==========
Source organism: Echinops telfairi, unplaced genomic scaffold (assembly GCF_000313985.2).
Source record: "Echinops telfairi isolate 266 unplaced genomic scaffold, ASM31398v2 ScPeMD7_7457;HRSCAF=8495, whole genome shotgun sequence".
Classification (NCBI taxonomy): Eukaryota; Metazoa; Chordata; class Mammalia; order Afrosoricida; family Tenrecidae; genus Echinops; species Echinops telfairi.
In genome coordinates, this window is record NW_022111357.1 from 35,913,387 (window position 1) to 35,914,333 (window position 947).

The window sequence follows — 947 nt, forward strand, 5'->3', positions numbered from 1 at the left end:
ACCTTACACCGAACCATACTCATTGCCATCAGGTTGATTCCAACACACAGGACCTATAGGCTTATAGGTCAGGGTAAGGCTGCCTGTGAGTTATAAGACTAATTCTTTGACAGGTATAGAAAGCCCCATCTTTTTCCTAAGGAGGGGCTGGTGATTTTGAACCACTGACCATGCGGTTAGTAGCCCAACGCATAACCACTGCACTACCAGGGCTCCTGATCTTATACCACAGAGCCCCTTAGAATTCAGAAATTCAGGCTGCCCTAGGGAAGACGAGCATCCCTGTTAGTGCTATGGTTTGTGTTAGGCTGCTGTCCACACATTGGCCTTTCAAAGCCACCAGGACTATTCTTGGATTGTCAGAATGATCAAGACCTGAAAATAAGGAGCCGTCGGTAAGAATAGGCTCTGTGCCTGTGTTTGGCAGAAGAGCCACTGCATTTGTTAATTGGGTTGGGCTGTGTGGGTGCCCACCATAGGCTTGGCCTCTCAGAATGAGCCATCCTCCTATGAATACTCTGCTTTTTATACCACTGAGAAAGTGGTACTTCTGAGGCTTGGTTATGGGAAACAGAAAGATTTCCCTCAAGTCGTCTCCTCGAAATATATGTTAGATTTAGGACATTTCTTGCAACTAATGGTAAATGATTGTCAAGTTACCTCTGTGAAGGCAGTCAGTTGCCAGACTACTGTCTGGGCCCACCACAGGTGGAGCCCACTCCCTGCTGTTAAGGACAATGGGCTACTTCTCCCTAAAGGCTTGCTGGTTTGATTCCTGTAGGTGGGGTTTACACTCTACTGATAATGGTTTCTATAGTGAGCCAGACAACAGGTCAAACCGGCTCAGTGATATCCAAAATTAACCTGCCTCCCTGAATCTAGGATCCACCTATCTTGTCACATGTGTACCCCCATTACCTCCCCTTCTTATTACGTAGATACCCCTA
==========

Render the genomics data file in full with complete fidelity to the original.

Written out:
Source organism: Echinops telfairi, unplaced genomic scaffold (assembly GCF_000313985.2).
Source record: "Echinops telfairi isolate 266 unplaced genomic scaffold, ASM31398v2 ScPeMD7_7457;HRSCAF=8495, whole genome shotgun sequence".
Classification (NCBI taxonomy): Eukaryota; Metazoa; Chordata; class Mammalia; order Afrosoricida; family Tenrecidae; genus Echinops; species Echinops telfairi.
In genome coordinates, this window is record NW_022111357.1 from 35,913,387 (window position 1) to 35,914,333 (window position 947).

The window sequence follows — 947 nt, forward strand, 5'->3', positions numbered from 1 at the left end:
ACCTTACACCGAACCATACTCATTGCCATCAGGTTGATTCCAACACACAGGACCTATAGGCTTATAGGTCAGGGTAAGGCTGCCTGTGAGTTATAAGACTAATTCTTTGACAGGTATAGAAAGCCCCATCTTTTTCCTAAGGAGGGGCTGGTGATTTTGAACCACTGACCATGCGGTTAGTAGCCCAACGCATAACCACTGCACTACCAGGGCTCCTGATCTTATACCACAGAGCCCCTTAGAATTCAGAAATTCAGGCTGCCCTAGGGAAGACGAGCATCCCTGTTAGTGCTATGGTTTGTGTTAGGCTGCTGTCCACACATTGGCCTTTCAAAGCCACCAGGACTATTCTTGGATTGTCAGAATGATCAAGACCTGAAAATAAGGAGCCGTCGGTAAGAATAGGCTCTGTGCCTGTGTTTGGCAGAAGAGCCACTGCATTTGTTAATTGGGTTGGGCTGTGTGGGTGCCCACCATAGGCTTGGCCTCTCAGAATGAGCCATCCTCCTATGAATACTCTGCTTTTTATACCACTGAGAAAGTGGTACTTCTGAGGCTTGGTTATGGGAAACAGAAAGATTTCCCTCAAGTCGTCTCCTCGAAATATATGTTAGATTTAGGACATTTCTTGCAACTAATGGTAAATGATTGTCAAGTTACCTCTGTGAAGGCAGTCAGTTGCCAGACTACTGTCTGGGCCCACCACAGGTGGAGCCCACTCCCTGCTGTTAAGGACAATGGGCTACTTCTCCCTAAAGGCTTGCTGGTTTGATTCCTGTAGGTGGGGTTTACACTCTACTGATAATGGTTTCTATAGTGAGCCAGACAACAGGTCAAACCGGCTCAGTGATATCCAAAATTAACCTGCCTCCCTGAATCTAGGATCCACCTATCTTGTCACATGTGTACCCCCATTACCTCCCCTTCTTATTACGTAGATACCCCTA